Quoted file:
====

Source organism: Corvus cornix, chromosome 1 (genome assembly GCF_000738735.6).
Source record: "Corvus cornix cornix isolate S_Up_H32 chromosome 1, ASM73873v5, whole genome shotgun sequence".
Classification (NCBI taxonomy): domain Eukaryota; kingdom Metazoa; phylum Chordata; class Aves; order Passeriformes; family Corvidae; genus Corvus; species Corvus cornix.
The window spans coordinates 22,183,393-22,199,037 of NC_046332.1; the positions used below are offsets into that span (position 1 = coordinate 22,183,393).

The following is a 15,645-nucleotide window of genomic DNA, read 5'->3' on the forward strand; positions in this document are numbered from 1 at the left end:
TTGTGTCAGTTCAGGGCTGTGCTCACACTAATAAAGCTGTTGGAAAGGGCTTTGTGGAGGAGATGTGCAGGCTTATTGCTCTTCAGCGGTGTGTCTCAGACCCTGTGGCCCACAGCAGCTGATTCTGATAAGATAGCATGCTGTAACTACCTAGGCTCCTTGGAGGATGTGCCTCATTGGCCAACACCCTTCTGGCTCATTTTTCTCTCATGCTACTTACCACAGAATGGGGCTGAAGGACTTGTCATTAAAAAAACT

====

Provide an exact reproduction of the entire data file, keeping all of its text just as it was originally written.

Source organism: Corvus cornix, chromosome 1 (genome assembly GCF_000738735.6).
Source record: "Corvus cornix cornix isolate S_Up_H32 chromosome 1, ASM73873v5, whole genome shotgun sequence".
Classification (NCBI taxonomy): domain Eukaryota; kingdom Metazoa; phylum Chordata; class Aves; order Passeriformes; family Corvidae; genus Corvus; species Corvus cornix.
The window spans coordinates 22,183,393-22,199,037 of NC_046332.1; the positions used below are offsets into that span (position 1 = coordinate 22,183,393).

The following is a 15,645-nucleotide window of genomic DNA, read 5'->3' on the forward strand; positions in this document are numbered from 1 at the left end:
TTGTGTCAGTTCAGGGCTGTGCTCACACTAATAAAGCTGTTGGAAAGGGCTTTGTGGAGGAGATGTGCAGGCTTATTGCTCTTCAGCGGTGTGTCTCAGACCCTGTGGCCCACAGCAGCTGATTCTGATAAGATAGCATGCTGTAACTACCTAGGCTCCTTGGAGGATGTGCCTCATTGGCCAACACCCTTCTGGCTCATTTTTCTCTCATGCTACTTACCACAGAATGGGGCTGAAGGACTTGTCATTAAAAAAACT